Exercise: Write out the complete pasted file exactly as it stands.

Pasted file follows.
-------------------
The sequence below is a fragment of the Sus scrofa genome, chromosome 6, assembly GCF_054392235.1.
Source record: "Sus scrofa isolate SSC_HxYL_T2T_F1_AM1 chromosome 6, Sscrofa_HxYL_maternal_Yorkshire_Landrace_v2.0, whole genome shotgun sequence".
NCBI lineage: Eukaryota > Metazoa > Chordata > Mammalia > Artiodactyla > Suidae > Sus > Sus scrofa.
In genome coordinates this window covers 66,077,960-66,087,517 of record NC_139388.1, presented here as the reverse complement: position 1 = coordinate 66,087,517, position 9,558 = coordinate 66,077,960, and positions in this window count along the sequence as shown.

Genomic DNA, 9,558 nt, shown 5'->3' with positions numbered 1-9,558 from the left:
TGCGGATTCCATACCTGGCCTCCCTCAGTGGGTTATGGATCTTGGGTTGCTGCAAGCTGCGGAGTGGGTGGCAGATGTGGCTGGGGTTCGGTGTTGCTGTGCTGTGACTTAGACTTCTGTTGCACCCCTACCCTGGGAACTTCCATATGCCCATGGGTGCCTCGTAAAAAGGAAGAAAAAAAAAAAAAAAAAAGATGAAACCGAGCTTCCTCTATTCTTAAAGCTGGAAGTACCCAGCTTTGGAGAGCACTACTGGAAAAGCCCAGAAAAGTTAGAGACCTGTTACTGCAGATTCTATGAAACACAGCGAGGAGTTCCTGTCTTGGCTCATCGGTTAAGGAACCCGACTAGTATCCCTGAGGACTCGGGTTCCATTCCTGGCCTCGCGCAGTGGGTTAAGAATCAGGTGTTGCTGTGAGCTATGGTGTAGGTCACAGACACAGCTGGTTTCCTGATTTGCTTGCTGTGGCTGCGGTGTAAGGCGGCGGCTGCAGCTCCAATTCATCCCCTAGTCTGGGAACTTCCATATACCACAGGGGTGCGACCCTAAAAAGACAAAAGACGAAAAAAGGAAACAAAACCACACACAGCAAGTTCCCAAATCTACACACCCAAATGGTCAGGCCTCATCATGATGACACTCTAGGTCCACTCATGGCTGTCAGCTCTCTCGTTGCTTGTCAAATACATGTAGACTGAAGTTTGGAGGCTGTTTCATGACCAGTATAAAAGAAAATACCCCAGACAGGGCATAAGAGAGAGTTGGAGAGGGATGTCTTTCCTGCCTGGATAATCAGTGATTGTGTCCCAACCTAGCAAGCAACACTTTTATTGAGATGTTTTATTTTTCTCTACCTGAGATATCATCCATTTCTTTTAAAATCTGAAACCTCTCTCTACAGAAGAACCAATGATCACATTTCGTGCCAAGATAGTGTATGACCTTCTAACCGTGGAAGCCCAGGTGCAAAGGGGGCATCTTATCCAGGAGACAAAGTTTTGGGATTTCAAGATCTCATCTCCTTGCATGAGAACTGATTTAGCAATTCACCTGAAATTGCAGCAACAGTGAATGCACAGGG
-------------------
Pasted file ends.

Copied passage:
The sequence below is a fragment of the Sus scrofa genome, chromosome 6, assembly GCF_054392235.1.
Source record: "Sus scrofa isolate SSC_HxYL_T2T_F1_AM1 chromosome 6, Sscrofa_HxYL_maternal_Yorkshire_Landrace_v2.0, whole genome shotgun sequence".
NCBI lineage: Eukaryota > Metazoa > Chordata > Mammalia > Artiodactyla > Suidae > Sus > Sus scrofa.
In genome coordinates this window covers 66,077,960-66,087,517 of record NC_139388.1, presented here as the reverse complement: position 1 = coordinate 66,087,517, position 9,558 = coordinate 66,077,960, and positions in this window count along the sequence as shown.

Genomic DNA, 9,558 nt, shown 5'->3' with positions numbered 1-9,558 from the left:
TGCGGATTCCATACCTGGCCTCCCTCAGTGGGTTATGGATCTTGGGTTGCTGCAAGCTGCGGAGTGGGTGGCAGATGTGGCTGGGGTTCGGTGTTGCTGTGCTGTGACTTAGACTTCTGTTGCACCCCTACCCTGGGAACTTCCATATGCCCATGGGTGCCTCGTAAAAAGGAAGAAAAAAAAAAAAAAAAAAGATGAAACCGAGCTTCCTCTATTCTTAAAGCTGGAAGTACCCAGCTTTGGAGAGCACTACTGGAAAAGCCCAGAAAAGTTAGAGACCTGTTACTGCAGATTCTATGAAACACAGCGAGGAGTTCCTGTCTTGGCTCATCGGTTAAGGAACCCGACTAGTATCCCTGAGGACTCGGGTTCCATTCCTGGCCTCGCGCAGTGGGTTAAGAATCAGGTGTTGCTGTGAGCTATGGTGTAGGTCACAGACACAGCTGGTTTCCTGATTTGCTTGCTGTGGCTGCGGTGTAAGGCGGCGGCTGCAGCTCCAATTCATCCCCTAGTCTGGGAACTTCCATATACCACAGGGGTGCGACCCTAAAAAGACAAAAGACGAAAAAAGGAAACAAAACCACACACAGCAAGTTCCCAAATCTACACACCCAAATGGTCAGGCCTCATCATGATGACACTCTAGGTCCACTCATGGCTGTCAGCTCTCTCGTTGCTTGTCAAATACATGTAGACTGAAGTTTGGAGGCTGTTTCATGACCAGTATAAAAGAAAATACCCCAGACAGGGCATAAGAGAGAGTTGGAGAGGGATGTCTTTCCTGCCTGGATAATCAGTGATTGTGTCCCAACCTAGCAAGCAACACTTTTATTGAGATGTTTTATTTTTCTCTACCTGAGATATCATCCATTTCTTTTAAAATCTGAAACCTCTCTCTACAGAAGAACCAATGATCACATTTCGTGCCAAGATAGTGTATGACCTTCTAACCGTGGAAGCCCAGGTGCAAAGGGGGCATCTTATCCAGGAGACAAAGTTTTGGGATTTCAAGATCTCATCTCCTTGCATGAGAACTGATTTAGCAATTCACCTGAAATTGCAGCAACAGTGAATGCACAGGG